New bill would require 911 dispatch to give CPR over the phoneSubmitted: 03/22/2018
ONEIDA COUNTY - Every second counts when it comes to saving a life. But in rural parts of Wisconsin, it can take paramedics up to 30 minutes to respond to an emergency.

A new bill in Wisconsin would require dispatchers to know how to explain verbally CPR over the phone.

When Sherri Congleton answers a 911, call she is often thrown into a life or death situation.

"You kind of form a bond with the person on the other side of the phone when you answer a call like that," said Congleton.

It is Congleton's job to tell the person on the phone what to do until first responders arrive, which often involves talking them through how to preform CPR.

"Of course, they want the best outcome, we want the best outcome. And you just start doing what you need to do, flipping through the book," said Congleton.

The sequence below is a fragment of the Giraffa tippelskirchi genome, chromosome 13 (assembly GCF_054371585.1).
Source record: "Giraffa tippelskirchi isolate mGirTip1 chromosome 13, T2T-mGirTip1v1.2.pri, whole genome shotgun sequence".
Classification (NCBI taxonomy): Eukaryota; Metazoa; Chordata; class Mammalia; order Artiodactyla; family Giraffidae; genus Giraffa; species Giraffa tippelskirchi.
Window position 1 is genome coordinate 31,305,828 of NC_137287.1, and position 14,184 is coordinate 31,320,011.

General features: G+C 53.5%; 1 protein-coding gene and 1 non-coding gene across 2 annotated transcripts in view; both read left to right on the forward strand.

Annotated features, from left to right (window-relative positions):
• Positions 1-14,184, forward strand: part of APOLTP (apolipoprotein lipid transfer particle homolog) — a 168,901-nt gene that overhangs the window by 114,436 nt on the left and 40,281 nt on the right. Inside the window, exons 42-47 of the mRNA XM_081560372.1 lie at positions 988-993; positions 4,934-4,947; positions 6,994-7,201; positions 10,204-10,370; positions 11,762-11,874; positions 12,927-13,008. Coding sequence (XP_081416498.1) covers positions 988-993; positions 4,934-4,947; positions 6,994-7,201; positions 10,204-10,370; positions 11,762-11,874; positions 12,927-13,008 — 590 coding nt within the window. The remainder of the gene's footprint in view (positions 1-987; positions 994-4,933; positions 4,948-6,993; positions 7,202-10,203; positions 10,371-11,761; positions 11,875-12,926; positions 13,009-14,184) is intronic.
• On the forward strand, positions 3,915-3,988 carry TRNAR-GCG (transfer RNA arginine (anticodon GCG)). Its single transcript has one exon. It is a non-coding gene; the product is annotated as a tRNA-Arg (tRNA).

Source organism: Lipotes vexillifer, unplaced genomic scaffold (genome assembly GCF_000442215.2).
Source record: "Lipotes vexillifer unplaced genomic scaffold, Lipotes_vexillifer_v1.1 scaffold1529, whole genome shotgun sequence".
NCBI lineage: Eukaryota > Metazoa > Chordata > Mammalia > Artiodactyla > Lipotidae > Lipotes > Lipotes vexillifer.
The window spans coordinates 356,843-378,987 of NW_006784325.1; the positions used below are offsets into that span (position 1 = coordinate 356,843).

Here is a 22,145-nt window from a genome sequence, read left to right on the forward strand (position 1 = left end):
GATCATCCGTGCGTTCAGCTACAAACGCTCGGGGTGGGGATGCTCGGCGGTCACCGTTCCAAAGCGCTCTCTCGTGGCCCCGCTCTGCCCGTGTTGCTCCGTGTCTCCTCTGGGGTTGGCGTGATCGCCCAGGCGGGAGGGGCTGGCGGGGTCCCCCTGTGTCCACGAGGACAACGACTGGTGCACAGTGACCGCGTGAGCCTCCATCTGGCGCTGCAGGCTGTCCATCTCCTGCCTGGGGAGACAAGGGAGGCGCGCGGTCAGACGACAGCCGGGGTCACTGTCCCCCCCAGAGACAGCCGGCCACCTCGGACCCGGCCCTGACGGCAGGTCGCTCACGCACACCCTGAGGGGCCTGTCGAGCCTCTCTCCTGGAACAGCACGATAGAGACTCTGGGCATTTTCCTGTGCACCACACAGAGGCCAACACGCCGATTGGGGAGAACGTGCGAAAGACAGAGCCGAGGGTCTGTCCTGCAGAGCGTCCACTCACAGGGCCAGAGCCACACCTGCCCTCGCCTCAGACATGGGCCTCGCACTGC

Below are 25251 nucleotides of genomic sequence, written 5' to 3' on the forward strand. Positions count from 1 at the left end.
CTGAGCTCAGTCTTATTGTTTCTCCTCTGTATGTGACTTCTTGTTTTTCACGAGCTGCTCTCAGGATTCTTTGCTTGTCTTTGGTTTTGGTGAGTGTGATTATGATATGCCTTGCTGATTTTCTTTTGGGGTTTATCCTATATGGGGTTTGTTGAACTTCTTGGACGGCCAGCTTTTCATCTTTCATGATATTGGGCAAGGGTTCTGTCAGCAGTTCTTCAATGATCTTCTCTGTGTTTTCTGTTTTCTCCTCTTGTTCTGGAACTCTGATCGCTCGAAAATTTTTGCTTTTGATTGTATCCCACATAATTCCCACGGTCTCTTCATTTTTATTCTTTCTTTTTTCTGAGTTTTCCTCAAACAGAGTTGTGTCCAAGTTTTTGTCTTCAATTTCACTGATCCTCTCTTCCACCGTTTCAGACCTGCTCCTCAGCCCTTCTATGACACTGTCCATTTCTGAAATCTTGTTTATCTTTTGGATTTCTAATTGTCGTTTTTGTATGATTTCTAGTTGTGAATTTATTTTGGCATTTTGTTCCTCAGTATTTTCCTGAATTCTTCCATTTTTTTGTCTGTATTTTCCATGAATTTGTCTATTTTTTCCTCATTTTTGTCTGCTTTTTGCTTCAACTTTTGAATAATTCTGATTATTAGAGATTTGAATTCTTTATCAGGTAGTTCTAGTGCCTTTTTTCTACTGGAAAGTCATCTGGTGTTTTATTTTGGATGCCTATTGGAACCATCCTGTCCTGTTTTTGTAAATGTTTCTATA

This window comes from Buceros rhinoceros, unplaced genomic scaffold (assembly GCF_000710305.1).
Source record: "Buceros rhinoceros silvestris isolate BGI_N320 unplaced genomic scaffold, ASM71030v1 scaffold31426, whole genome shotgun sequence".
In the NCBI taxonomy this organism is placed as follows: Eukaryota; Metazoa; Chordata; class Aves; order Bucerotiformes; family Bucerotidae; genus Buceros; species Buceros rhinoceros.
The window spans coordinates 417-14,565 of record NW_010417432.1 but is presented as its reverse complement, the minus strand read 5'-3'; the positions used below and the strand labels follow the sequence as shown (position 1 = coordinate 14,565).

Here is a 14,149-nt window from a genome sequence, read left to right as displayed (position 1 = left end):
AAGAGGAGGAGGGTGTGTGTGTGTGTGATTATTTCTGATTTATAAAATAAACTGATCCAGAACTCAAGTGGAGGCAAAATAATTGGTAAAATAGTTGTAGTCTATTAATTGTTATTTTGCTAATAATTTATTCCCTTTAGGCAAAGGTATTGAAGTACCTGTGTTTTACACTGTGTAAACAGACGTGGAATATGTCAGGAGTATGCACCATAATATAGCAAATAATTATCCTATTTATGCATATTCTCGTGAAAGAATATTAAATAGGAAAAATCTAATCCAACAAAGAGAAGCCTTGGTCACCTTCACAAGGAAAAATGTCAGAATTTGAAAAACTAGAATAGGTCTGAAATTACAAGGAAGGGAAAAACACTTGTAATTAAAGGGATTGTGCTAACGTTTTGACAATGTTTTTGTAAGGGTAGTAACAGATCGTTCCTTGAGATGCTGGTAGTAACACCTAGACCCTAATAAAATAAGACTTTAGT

If Governor Walker signs the bill, all 911 operators will be required to know how to give CPR instructions over the phone before an ambulance arrives.

Oneida County Dispatch has been doing this for more than a decade.

"Sometimes we know it helps because somebody will say 'oh my gosh they've started breathing again'," said Congleton.

Scott Hefter has been a paramedic for 10 years. He said the sooner CPR can be given, the better.

"Every minute that CPR is withheld, survival rates drop 10%," said Hefter, who works for the Rhinelander Fire Department.

Hefter said the policy is specifically important in rural areas where it can take longer to get to an emergency.

"It can be 20, 30 minutes before we arrive to somebody's house. If CPR can be started by family members until first responders arrive, it helps everybody greatly," said Hefter.

Congleton doesn't always get to see the outcome after the paramedics arrive but she knows until they get there she is a caller's life line.

"If we can just be that calm voice on the other end of the line telling people how to do it, to keep that oxygenated blood pumping to the vital organs, that's going to increase someone's chance of survival and that's what we want," said Congleton.

The bill has passed the Senate and Assembly and will likely be signed by Governor Walker soon.

Story By: Fitzgerald, Maggie

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